The Jewish holiday of Shavuot, which marks the Jewish People's receiving of the Torah at Mount Sinai, will begin at sundown on Saturday night.
On Shavuot, it is customary to eat dairy foods, one of the reasons being the saying that describes the Torah as having “milk and honey under its tongue.”
In advance of the holiday, the Israel Dairy Board published on Wednesday some data relating to the consumption of milk and dairy products in Israel.
According to the data, 1,338 million liters of cattle milk, 8.8 million liters of sheep milk and 11.4 million liters of goat's milk were produced in Israel in 2011. The consumption of locally produced dairy products in 2011 rose by 2.2%, while the population growth was estimated at 1.9%. That is, the consumption of dairy products per person increased by 0.4%.
The Israel Dairy Board's figures also found that cream cheese spread is the most popular cheese in Israel, and that 53,000 tons of it are consumed annually.
Dr. Samuel Friedman, professional director of the Israel Dairy Board, gave a special interview to Arutz Sheva in honor of Shavuot.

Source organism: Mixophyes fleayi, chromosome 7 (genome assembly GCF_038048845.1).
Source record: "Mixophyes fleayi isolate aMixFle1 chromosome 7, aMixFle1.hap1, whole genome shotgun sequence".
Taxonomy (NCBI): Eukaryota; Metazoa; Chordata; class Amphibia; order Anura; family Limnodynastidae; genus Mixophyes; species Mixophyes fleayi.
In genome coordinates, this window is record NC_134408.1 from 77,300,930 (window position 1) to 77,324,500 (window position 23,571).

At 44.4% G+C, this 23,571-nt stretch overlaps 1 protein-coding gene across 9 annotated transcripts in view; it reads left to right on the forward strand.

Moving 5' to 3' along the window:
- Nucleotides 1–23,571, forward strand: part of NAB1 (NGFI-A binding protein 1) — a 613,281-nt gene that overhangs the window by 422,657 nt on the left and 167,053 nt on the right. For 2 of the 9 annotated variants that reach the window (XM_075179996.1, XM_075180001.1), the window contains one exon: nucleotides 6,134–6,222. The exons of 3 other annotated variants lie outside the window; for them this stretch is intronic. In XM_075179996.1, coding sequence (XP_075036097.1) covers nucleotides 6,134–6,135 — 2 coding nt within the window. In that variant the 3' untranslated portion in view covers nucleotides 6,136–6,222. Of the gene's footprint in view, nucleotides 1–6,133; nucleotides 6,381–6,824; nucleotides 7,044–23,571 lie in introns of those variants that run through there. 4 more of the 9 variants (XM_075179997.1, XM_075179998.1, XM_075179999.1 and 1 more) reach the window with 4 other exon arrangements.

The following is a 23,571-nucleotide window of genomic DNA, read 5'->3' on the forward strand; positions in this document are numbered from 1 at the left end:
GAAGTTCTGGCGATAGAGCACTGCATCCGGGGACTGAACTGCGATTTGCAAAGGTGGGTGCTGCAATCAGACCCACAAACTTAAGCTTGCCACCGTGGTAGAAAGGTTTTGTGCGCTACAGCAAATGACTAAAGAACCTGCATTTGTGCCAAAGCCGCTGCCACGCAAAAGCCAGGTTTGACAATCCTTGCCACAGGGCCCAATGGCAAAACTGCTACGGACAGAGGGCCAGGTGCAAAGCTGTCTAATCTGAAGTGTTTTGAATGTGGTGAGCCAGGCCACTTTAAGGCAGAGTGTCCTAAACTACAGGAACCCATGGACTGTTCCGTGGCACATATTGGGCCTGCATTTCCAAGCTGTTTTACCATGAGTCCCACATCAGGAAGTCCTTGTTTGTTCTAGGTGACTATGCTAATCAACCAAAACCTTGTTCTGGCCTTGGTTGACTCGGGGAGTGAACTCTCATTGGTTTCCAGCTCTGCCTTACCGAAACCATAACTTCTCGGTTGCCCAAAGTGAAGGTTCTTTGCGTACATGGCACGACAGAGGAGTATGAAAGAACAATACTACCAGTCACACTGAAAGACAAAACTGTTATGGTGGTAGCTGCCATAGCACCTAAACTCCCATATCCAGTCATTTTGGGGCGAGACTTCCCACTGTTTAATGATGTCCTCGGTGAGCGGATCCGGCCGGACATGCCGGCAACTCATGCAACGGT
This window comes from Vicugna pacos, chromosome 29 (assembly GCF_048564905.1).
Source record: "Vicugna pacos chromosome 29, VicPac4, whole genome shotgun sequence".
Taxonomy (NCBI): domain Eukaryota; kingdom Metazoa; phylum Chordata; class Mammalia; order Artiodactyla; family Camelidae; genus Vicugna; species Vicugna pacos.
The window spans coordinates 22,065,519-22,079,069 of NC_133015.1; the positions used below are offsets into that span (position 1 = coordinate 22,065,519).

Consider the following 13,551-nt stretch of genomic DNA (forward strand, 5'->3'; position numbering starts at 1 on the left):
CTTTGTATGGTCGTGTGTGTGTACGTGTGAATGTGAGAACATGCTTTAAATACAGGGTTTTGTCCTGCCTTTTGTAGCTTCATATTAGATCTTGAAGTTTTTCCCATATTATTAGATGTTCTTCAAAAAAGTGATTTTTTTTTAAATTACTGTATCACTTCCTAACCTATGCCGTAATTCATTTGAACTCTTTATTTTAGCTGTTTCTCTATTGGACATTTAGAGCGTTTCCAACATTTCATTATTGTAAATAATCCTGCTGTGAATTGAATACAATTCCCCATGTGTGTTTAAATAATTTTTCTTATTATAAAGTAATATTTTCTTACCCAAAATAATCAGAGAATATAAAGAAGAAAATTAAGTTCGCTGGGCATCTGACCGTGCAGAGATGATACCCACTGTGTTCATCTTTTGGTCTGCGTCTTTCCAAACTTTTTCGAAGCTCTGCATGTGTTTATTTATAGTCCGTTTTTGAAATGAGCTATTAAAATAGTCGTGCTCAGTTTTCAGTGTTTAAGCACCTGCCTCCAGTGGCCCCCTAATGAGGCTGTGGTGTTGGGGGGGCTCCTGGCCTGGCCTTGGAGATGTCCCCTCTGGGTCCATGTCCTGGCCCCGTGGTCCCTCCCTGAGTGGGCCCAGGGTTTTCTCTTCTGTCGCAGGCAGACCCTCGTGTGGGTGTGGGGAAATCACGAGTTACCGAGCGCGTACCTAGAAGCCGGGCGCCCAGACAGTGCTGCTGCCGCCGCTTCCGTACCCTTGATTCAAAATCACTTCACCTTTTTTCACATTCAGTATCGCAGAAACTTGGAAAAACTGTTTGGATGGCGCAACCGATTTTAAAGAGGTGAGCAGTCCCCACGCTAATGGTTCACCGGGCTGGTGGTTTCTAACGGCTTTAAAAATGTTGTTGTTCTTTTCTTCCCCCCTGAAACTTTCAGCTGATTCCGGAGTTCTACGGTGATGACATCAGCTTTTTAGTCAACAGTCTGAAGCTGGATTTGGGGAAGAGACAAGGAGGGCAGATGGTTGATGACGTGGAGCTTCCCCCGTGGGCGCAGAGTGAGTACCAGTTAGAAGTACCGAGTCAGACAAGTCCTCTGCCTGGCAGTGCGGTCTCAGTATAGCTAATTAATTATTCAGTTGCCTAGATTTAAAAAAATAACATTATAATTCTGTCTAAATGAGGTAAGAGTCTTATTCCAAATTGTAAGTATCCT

The Israel Dairy Board, explained Friedman, is a private company which includes public representatives, all of whom “sit together and take care of the entire policy regarding milk in Israel, milk production, quality and health.”
The dairy market needs planning because it is based on a quota system, he said.
“Every farmer has his quota and based on this quota he has to produce a certain amount of milk per year,” said Friedman. “We take care to ensure that the supply of the milk is provided, through this quota system, to all the consumers in Israel.”
He noted that most of the research out there points to the fact that milk is healthy.
“Most of the research says good things about milk and not bad things about milk,” said Friedman, noting that “we are proud of the fact that there has been an increased demand for sheep and goat milk this past year. We are trying to provide supply for all this demand.”
According to Friedman, the farmers are not to blame for the high prices of milk and dairy products, which in the past year have led to protests and boycotts by Israeli consumers.
“I don’t think the issue is with the farmers,” he said. “I think the issue is with the market. The government has to think about how to decrease the price of milk but not at the expense of the farmers.”